In May. In Las Vegas. In the living room of a dear friend’s home.
In the company of acquaintances and associates—and in some cases, of adversaries—they sat there and they stood there, and they one-by-one exchanged their favorite memories of Dan Lubin, the table-game inventor and author who was found alone and unresponsive in the bedroom of his apartment less than a week earlier.
It was an impromptu affair. C’est la vie when la vie itself is extinguished so quickly, without warning or graduation. This wasn’t a slow descent into the afterlife; rather, it was a sudden and shocking plunge. Lubin was only 56 years old, for crying out loud! True, he had a history of cardiac issues. True, he had been hospitalized a few days before. And true, he had joked more than once that doctors should sew him up with a zipper instead of sutures, so when he goes in for his next bypass surgery, it will be easier for them to enter and exit his chest cavity.
Fine, whatever. But there’s a big difference between being unsurprised when something happens and actually expecting it to happen. And among the industry people Dan touched over the years, the ones gathered together that day and those who couldn’t make it, absolutely nobody saw this coming.
Or fully grasped that it had come. Case in point: On more than one occasion, amid recounting some wild, colorful anecdote about Dan, the storyteller referred to him in the present tense.
No one offered a correction. Perhaps it was out of politeness or perhaps it was out of wishful thinking.
For some reason (and maybe where Dan is now, he’s been enlightened with the answer to this celestial secret), the world of table-game inventors is populated exclusively by characters. Like with a capital C. We’re talking a mashup of The Big Bang Theory, House of Cards, and yes, even Looney Tunes.
And there was no bigger character than Dan Lubin. From his volcanic energy to his wax-on-wax-off hand gestures to his battering-ram tilt of the head when making a point, Dan was, in the literal sense of the word, unique. In the parlance of poker, what he was, was the worst possible hand you could get. In life, however, what he was, was the best possible thing you could be.
He was one of a kind.
And boy did his mannerisms, his voice, his persona make him ripe for imitation. He was the Elvis Presley of table games: Everyone did an impression of him. You could even hear it from the storytellers in the living room: whenever they had to recount something he had said, they did so in his professorial, passionate, almost singsong tone. All that was missing were the eyeglasses and the muff of silver hair.
The one atop his head and the one peeking out from his white dress shirt that always had one less button buttoned than it should have.
Yup. That was Dan. He was as authentic, as original as they come.
But, ironically enough, for someone so easy to mimic, he will prove impossible to replicate. This you can say with a mortal certainty: there will never be another Dan Lubin. Who else would spend months writing a pai gow poker manifesto with zero interest in financial gain? Who else would turn down a better deal with Shuffle Master in the late 2000s because of his loyalty to DEQ?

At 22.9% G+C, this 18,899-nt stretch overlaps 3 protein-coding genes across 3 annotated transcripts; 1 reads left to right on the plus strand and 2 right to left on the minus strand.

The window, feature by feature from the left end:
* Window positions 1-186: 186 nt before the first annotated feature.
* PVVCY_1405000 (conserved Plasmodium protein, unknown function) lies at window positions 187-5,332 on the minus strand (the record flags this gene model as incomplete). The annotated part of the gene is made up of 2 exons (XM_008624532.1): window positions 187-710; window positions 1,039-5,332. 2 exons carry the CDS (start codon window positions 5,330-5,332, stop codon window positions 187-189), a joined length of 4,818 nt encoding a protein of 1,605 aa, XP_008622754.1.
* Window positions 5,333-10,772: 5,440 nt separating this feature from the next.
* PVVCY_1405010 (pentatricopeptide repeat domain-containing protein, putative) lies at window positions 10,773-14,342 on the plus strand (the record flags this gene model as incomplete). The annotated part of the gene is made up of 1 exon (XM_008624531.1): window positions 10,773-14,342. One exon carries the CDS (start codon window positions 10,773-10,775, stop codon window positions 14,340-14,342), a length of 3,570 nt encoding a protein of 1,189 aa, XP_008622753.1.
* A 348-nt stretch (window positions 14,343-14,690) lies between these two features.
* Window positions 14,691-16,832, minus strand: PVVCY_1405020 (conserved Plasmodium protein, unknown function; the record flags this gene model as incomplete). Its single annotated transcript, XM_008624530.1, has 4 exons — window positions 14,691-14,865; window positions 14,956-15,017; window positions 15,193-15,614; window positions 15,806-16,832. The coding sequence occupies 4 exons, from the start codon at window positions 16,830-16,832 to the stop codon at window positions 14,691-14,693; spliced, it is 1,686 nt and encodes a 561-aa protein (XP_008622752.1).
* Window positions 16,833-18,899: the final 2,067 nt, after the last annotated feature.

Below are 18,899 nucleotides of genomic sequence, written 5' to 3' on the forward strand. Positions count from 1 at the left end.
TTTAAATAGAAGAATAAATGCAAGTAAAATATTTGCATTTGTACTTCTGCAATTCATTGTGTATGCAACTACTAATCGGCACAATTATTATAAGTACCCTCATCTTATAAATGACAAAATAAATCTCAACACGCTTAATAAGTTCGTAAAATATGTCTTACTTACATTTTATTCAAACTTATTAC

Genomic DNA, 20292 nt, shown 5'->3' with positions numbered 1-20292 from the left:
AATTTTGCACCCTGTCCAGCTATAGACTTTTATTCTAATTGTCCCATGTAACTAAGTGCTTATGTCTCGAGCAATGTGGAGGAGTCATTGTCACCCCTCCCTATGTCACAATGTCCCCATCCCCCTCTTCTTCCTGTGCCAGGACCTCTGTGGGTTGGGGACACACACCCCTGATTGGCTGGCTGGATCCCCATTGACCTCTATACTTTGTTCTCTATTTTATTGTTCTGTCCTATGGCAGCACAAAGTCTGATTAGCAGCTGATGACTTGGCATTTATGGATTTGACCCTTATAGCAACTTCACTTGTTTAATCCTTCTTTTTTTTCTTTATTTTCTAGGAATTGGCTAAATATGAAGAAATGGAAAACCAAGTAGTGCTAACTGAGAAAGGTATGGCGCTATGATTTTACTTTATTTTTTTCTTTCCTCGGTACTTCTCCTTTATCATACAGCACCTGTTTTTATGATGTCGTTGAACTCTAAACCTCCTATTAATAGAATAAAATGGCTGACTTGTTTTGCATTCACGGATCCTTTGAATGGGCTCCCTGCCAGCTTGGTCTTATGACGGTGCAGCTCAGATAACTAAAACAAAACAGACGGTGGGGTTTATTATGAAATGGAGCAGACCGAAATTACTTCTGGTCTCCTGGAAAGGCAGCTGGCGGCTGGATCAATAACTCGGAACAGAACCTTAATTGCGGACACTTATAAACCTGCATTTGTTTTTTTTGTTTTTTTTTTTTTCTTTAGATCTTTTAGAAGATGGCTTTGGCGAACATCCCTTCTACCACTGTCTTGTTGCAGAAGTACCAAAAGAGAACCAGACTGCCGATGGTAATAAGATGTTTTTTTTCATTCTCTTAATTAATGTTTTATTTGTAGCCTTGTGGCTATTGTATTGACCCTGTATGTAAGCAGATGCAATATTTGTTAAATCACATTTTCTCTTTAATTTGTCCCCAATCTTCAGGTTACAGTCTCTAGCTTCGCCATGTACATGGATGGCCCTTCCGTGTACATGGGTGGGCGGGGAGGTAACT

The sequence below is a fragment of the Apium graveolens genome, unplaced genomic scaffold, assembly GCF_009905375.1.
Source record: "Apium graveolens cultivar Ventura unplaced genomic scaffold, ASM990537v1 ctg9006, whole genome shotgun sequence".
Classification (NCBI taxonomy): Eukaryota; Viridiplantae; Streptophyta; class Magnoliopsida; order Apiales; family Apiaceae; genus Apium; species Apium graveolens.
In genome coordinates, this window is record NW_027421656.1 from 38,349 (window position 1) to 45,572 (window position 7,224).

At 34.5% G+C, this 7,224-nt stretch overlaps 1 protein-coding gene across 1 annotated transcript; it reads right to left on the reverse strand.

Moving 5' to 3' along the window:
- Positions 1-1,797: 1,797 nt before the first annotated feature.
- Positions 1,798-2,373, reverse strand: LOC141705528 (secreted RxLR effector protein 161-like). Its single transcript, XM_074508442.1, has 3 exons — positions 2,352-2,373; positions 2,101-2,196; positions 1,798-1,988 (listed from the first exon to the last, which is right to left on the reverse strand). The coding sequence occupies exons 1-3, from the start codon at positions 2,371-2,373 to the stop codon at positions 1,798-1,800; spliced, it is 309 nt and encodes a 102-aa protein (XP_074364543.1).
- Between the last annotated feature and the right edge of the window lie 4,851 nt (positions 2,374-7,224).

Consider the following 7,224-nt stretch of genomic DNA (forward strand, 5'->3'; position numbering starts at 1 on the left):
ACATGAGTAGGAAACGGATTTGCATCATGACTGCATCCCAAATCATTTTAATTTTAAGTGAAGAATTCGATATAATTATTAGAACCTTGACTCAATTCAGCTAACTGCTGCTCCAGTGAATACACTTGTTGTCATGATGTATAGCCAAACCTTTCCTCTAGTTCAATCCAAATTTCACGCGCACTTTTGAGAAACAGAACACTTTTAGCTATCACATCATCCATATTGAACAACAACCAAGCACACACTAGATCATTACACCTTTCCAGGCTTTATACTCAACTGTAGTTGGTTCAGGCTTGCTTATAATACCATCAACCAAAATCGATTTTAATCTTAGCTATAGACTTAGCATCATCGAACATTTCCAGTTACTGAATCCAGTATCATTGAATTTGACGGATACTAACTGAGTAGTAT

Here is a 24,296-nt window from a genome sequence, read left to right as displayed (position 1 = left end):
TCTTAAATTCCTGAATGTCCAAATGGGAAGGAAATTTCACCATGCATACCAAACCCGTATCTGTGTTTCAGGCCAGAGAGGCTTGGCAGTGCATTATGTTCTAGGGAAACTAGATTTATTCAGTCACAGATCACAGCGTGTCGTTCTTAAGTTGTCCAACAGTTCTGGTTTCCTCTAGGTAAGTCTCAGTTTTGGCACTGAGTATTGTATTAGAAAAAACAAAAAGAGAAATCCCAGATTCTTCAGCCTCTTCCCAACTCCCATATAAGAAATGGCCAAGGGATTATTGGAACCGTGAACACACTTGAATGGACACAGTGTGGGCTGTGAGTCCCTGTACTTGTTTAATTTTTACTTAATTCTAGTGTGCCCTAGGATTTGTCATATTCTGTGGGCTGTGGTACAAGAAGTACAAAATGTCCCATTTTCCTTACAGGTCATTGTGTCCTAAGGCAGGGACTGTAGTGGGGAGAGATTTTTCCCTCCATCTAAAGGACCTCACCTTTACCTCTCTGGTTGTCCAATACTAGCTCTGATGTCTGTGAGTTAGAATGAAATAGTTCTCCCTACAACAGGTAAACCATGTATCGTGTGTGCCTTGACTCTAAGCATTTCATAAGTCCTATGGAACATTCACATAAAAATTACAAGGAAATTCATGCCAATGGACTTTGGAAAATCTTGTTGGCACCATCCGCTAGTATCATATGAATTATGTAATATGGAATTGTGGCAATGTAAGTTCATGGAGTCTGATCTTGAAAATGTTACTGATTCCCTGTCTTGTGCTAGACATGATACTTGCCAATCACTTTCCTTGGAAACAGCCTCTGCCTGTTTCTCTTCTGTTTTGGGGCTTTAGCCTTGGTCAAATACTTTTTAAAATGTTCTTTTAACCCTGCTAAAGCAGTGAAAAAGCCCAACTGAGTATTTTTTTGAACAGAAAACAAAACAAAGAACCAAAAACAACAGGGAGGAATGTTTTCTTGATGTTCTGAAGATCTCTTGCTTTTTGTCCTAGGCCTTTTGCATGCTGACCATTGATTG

“Sometimes you’ve got to dance with the one who brung ya’,” he said back then, shutting down the protracted negotiations with the finality of an elephant gun.
Who else would devote the time—days, not hours—to educate a fledgling inventor on the launch of his first game at Green Valley Ranch in Henderson, Nevada? Who else would lose his job at one of the largest table-game suppliers in the world because he refused to stop posting on an internet forum that catered to aspiring developers?
No one. No one else. No one ever again.
But there was more to Dan than his endearing quirkiness. He was a good friend. He was a loyal business partner. He was a kind man and a loving husband. Consider that of all his accomplishments inside gaming, nothing gave him more pride than something he did outside gaming, opening a Thai massage spa on Tropicana Avenue in Las Vegas last year with his wife.
He was also one hell of a game maker. EZ Pai Gow Poker, his firstborn, resides in the upper echelon of historically successful games. There are more than 100 tables in North America, a number that nudges upwards every year. Beyond that, his latest—sorry, last—game, Tiger Split (which he co-developed with Michael Shackelford, who hosted the living-room memorial for Dan), will debut at G2E Las Vegas this year. Lubin also, much like a record producer would, flushed out concepts and improved ideas that were brought to him during his employment at DEQ, Galaxy Gaming, and his own company.
He also wrote a book on the subject of proprietary table games. Wait. Check that. He wrote the book on the subject of proprietary table games. The Essentials of Casino Game Design is considered the most comprehensive how-to guide for people looking to turn their idea into a bona fide casino product. It was a massive undertaking, and when you read it, you realize he was someone who treated this industry with love and almost a spiritual reverence.
Dan may be gone, but his influence on our industry isn’t. That will live on for decades. Perhaps forever, as those he inspired and influenced go on to influence and inspire others, and they in turn do the same.
How we wish, how we wish you were here. Rest in peace, Dan.